Written by Russel Lunt (TTT Subscriber Thundyr).
After another set of Premier League matches where the focus fell on VAR more than the games themselves, one has to ask whether the PGMOL (Professional Game Match Officials Limited) have bitten off more than they can chew, and whether they will have the courage to say their implementation of this otherwise successful referee assistance tool is simply not fit for purpose. Unfortunately, history says they will say and do nothing and the league will lurch from controversy to controVARsy until a critical mass of complaints from the leading clubs is reached.
The bizarre thing from my armchair view is that there is exactly one concern with VAR: how the officials deal with it. That their attempts to use this tool are more akin to wrestling with an anaconda while doing simultaneous derivative equations and undergoing eye surgery makes me wonder whether they are competent at all.
There appear to be two primary areas where VAR fuels debate rather than eliminates it: handball and offside. In truth, there cannot be two areas of the rules that are more clear-cut in terms of definition, except perhaps for which side has possession at the start of each half or after a goal is scored. Even more bizarre is that supposed experts simply cannot get their heads around these rules either. The pundits create so much noise that it is hard to hear the truth, and the weak-willed do not put much stock in the truth anyway.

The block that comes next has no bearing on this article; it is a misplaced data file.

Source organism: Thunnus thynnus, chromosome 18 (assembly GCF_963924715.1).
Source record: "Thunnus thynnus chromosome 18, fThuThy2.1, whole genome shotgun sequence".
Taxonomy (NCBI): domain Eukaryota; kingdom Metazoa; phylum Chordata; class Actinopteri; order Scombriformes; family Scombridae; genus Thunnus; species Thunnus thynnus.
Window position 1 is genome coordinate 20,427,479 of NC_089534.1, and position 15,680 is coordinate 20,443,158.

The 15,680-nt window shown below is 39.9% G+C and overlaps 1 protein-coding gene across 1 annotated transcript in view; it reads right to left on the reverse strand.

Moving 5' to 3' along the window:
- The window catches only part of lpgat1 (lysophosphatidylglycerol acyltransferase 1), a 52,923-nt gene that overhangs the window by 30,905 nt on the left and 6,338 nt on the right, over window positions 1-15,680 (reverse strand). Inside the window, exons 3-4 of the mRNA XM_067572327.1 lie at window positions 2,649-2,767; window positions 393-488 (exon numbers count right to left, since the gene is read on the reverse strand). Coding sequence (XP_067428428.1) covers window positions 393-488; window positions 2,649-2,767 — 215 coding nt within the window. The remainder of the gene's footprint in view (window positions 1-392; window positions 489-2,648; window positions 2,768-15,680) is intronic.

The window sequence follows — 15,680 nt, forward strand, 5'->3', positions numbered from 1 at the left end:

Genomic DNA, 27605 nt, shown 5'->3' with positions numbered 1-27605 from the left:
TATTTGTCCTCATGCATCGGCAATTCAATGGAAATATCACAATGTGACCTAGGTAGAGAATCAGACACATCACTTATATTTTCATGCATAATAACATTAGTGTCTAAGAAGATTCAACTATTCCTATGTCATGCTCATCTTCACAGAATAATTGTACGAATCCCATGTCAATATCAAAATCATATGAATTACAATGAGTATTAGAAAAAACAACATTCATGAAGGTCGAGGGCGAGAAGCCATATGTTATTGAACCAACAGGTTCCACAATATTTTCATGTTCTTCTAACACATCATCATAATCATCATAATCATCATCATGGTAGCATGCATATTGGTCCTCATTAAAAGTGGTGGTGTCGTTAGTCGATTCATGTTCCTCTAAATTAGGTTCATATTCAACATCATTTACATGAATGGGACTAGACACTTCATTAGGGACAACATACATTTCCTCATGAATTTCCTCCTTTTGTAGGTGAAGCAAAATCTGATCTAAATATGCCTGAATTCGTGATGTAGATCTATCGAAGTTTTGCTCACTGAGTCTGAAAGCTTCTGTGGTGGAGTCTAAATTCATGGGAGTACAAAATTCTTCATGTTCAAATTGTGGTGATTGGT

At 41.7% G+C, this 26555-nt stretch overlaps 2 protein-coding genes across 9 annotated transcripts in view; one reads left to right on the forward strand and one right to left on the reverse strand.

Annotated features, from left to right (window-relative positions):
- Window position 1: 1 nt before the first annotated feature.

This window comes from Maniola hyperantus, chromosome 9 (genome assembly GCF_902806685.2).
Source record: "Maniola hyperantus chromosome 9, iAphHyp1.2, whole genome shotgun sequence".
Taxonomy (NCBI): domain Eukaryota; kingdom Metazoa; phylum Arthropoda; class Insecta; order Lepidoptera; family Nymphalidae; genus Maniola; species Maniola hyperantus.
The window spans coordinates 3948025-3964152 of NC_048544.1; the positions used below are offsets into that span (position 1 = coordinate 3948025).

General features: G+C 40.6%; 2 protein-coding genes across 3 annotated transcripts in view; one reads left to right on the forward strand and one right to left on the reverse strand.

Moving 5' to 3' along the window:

The problem ultimately comes down to where a certain part of the body starts and where it ends. Did the ball strike Adam Lallana more on the arm than the shoulder? Despite having confirmation that an armpit cannot score a goal during the 2018/19 Champions’ League final, where impact against Sissoko’s armpit lead to a penalty against him, Roberto Firmino’s armpit was ruled offside earlier this season. More worrying, the official on the day displayed significant uncertainty of where exactly said armpit was in relation to the offside line or indeed to Roberto Firmino himself.
I can sympathise a little with Wolves; Otto would never have noticed his foot was fractionally offside in the build up to the goal that was ultimately disallowed in their last game of the 2019 calendar year. The accuracy of the measuring equipment far exceeds the human capacity to gauge that margin for error in real time. It is surely impossible to anticipate the delivery of a spinning ball 30 yards away while having a keen understanding that this blade of grass is onside but the one adjacent is not. We have overshot the mark; we need some common sense.
Were the offside line a foot wide, and an attacking part had to be beyond its far edge, I suspect the Hawk-eye technology could give an offside decision without needing human intervention in real time as the play progressed. A computerised “dad” voice could be transmitted to the linesman’s earpiece, “Raise your flag, son, he’s offside.” (Alternatively, “Your flag, raise it you must. Offside he is.”)